The Three Ages of Woman is a painting produced by Gustav Klimt in 1905. This painting depicts three women depicted in this painting are: "The virgin", "The mother", and "The crone." The virgin is depicted as a young woman who is very pale and bare. She holds a bouquet of white roses, which symbolize innocence and purity through her skin tone. Her face is hidden from the viewer because she is shy and hasn't yet reached maturity. Klimt masterfully uses light and shadow to show her body shape.

In this painting, Gustav Klimt uses the golden ratio to create a balance within each section of the painting and used gold leaf to paint the gold accents that decorate the clothing of each woman. The color scheme used throughout the painting is very vibrant and rich, using bright reds and yellows, along with blues and greens. This painting can be viewed at Galleria Nazionale d’Arte Moderna.

6. Danaë, 1907

Gustav Klimt's Danaë was painted in 1907 and is considered one of the most important pieces of art from his final period. The painting depicts the mythological Greek queen Danae, who is show being seduced by Zeus in the form of a shower of gold coins.

Klimt painted Danaë on a gold background; this color choice was purposeful and symbolic of the divine love that he wished to portray in the piece. Gold is often used in art to evoke the presence of divinity and this painting is no exception; Klimt wanted to express the notion that Danaë represented a state of transcendence and love that was beyond human comprehension. He also used various shades of gold for different parts of her body; gold is typically associated with wealth and royalty.

7. Death and Life, 1910s

Death and Life is a painting produced by Gustav Klimt complete in 1915. In painting show woman is embracing a man and they are kissing each other. The background is dark and the floor is made up of various shades of green and yellow. The painting gives an overall effect of green and yellow with white, red and black to create the feeling of lust.

The butterflies give an impression that love is beautiful but it can be dangerous as well. This painting was created almost a hundred years ago but it still has a great impact on people as it does not lose its value over the time. This painting can be viewed at Leopold Museum in Vienna.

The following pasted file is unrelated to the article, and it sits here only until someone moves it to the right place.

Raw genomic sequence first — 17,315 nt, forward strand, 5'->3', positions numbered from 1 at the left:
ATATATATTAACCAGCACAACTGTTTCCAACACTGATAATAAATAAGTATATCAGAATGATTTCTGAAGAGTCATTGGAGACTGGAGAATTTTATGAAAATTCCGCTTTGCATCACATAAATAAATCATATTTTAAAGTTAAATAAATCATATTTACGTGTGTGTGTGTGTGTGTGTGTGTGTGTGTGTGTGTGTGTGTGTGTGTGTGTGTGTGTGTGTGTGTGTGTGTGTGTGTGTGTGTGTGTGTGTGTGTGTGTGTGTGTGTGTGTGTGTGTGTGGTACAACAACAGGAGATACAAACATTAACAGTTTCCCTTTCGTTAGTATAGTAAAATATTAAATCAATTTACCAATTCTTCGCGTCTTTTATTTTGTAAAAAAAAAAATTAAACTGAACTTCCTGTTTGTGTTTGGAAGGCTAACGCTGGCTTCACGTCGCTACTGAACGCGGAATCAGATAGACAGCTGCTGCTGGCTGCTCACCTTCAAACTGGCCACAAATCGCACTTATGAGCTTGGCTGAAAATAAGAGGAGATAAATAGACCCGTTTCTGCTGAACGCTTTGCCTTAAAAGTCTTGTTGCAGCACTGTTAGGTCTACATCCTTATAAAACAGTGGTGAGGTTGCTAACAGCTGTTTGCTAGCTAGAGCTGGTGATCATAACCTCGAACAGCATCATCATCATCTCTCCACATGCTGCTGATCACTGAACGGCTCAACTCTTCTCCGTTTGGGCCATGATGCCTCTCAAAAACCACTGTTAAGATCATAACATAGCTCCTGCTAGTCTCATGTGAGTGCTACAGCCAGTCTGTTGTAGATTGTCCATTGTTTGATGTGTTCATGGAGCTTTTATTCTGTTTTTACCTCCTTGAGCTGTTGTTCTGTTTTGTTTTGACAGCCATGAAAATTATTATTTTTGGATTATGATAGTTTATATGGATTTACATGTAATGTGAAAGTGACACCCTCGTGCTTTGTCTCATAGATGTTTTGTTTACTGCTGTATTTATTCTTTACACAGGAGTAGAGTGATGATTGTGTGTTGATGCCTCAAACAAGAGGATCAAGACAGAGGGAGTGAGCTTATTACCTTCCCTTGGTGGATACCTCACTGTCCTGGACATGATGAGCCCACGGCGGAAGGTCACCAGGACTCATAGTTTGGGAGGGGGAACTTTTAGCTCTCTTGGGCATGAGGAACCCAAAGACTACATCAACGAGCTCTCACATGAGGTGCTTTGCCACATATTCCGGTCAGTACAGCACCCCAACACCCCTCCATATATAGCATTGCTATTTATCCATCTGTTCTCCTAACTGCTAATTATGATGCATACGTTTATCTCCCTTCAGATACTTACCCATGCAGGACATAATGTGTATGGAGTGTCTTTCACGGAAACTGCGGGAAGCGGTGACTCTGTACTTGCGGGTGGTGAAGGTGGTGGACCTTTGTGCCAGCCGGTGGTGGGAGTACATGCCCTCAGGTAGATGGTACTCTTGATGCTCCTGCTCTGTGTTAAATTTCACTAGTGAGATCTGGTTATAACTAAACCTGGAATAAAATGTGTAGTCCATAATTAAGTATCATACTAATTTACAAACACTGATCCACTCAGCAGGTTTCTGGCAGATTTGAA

8. Portrait of Adele Bloch-Bauer II, 1912

Portrait of Adele Bloch-Bauer II is a painting produced by Gustav Klimt in 1912. art-loving Viennese salon lady who was also a good friend of Klimt. It is one of the best examples of his golden phase.

The unfinished portrait of Adele Bloch-Bauer I, from 1907, was the reason for the commission from Ferdinand Bloch. Gustav Klimt was asked to paint a portrait of Adele as a birthday present to Ferdinand on his 60th birthday in 1912. In anticipation of this, Klimt painted two portraits of Adele: The first version of Portrait of Adele Bloch-Bauer II and a second version of Portrait of Adele Bloch-Bauer III.

9. Portrait of Adele Bloch-Bauer I 1907

The portrait of Adele Bloch-Bauer I by Gustav Klimt in 1907. The Woman in Gold is one of the best-known paintings by Gustav Klimt. The painting was commissioned by Adele's husband Ferdinand Bloch-Bauer.The portrait is the final and most fully representative work of Klimt's golden phase, which occurred around 1903–1907, when Klimt painted several murals as well as his most famous paintings, including The Kiss (1907), Philosophy (1907), Reclining Nude with Blue Cushion (1906) and etc.

The painting was originally titled Portrait of Adele Bloch-Bauer I but is now known as The Lady in Gold or simply Woman in Gold. The painting was first exhibited at the Künstlerhaus in Vienna in 1908 under the title Portrait of Frau F.L. Bloch-Bauer I.

10. The Virgin, 1913

The Virgin is a painting by the Austrian painter Gustav Klimt painted in year 1913. This painting is a part of a series of paintings that dealt with the female life cycle. It's a very deep and complex painting, which is one of the reasons it remained in Klimt's studio until he died.

The style of the painting can be described as symbolist and abstract expressionist. The colors used in the painting are very bright and vivid; they're symbolic as well, as each color has its own meaning and interpretation. For example, the pink and red colors symbolize love and passion, while yellow represents jealousy and envy, and blue is associated with hope and consolation. Currently it's stored in the National Gallery in Prague, Czech Republic.